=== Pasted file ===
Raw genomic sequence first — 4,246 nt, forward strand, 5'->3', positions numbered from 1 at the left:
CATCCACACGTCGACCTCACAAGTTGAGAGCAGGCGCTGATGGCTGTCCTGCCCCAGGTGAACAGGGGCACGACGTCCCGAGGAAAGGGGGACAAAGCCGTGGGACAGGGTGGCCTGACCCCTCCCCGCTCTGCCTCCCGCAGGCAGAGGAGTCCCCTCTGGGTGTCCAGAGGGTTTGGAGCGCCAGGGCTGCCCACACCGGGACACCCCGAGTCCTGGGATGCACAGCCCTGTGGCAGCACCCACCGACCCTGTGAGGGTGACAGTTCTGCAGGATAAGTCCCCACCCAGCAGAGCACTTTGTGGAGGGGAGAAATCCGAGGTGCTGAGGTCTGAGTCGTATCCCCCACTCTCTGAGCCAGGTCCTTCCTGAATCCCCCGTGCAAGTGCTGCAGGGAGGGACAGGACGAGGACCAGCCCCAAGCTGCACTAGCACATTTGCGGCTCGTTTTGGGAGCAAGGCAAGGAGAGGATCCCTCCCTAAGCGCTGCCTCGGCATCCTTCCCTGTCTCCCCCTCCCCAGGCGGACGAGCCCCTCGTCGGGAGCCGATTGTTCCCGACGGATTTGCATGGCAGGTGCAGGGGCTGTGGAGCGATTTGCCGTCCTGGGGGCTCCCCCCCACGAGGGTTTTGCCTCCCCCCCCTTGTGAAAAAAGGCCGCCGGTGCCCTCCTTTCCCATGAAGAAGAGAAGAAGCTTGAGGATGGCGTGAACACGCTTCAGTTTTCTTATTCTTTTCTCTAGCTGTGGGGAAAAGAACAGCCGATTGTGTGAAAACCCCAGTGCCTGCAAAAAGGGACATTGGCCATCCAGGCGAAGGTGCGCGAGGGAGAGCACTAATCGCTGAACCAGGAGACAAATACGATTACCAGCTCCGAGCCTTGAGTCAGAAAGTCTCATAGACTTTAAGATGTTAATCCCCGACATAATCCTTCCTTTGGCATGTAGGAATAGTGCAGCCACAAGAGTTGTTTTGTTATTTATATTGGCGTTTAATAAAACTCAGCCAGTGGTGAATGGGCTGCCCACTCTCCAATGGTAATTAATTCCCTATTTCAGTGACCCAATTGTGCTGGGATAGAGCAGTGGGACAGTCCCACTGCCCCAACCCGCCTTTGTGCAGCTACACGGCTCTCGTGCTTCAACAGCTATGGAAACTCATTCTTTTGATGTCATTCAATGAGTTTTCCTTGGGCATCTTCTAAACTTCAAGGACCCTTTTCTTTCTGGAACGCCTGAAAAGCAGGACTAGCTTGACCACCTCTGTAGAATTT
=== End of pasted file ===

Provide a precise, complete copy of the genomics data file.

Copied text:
Raw genomic sequence first — 4,246 nt, forward strand, 5'->3', positions numbered from 1 at the left:
CATCCACACGTCGACCTCACAAGTTGAGAGCAGGCGCTGATGGCTGTCCTGCCCCAGGTGAACAGGGGCACGACGTCCCGAGGAAAGGGGGACAAAGCCGTGGGACAGGGTGGCCTGACCCCTCCCCGCTCTGCCTCCCGCAGGCAGAGGAGTCCCCTCTGGGTGTCCAGAGGGTTTGGAGCGCCAGGGCTGCCCACACCGGGACACCCCGAGTCCTGGGATGCACAGCCCTGTGGCAGCACCCACCGACCCTGTGAGGGTGACAGTTCTGCAGGATAAGTCCCCACCCAGCAGAGCACTTTGTGGAGGGGAGAAATCCGAGGTGCTGAGGTCTGAGTCGTATCCCCCACTCTCTGAGCCAGGTCCTTCCTGAATCCCCCGTGCAAGTGCTGCAGGGAGGGACAGGACGAGGACCAGCCCCAAGCTGCACTAGCACATTTGCGGCTCGTTTTGGGAGCAAGGCAAGGAGAGGATCCCTCCCTAAGCGCTGCCTCGGCATCCTTCCCTGTCTCCCCCTCCCCAGGCGGACGAGCCCCTCGTCGGGAGCCGATTGTTCCCGACGGATTTGCATGGCAGGTGCAGGGGCTGTGGAGCGATTTGCCGTCCTGGGGGCTCCCCCCCACGAGGGTTTTGCCTCCCCCCCCTTGTGAAAAAAGGCCGCCGGTGCCCTCCTTTCCCATGAAGAAGAGAAGAAGCTTGAGGATGGCGTGAACACGCTTCAGTTTTCTTATTCTTTTCTCTAGCTGTGGGGAAAAGAACAGCCGATTGTGTGAAAACCCCAGTGCCTGCAAAAAGGGACATTGGCCATCCAGGCGAAGGTGCGCGAGGGAGAGCACTAATCGCTGAACCAGGAGACAAATACGATTACCAGCTCCGAGCCTTGAGTCAGAAAGTCTCATAGACTTTAAGATGTTAATCCCCGACATAATCCTTCCTTTGGCATGTAGGAATAGTGCAGCCACAAGAGTTGTTTTGTTATTTATATTGGCGTTTAATAAAACTCAGCCAGTGGTGAATGGGCTGCCCACTCTCCAATGGTAATTAATTCCCTATTTCAGTGACCCAATTGTGCTGGGATAGAGCAGTGGGACAGTCCCACTGCCCCAACCCGCCTTTGTGCAGCTACACGGCTCTCGTGCTTCAACAGCTATGGAAACTCATTCTTTTGATGTCATTCAATGAGTTTTCCTTGGGCATCTTCTAAACTTCAAGGACCCTTTTCTTTCTGGAACGCCTGAAAAGCAGGACTAGCTTGACCACCTCTGTAGAATTT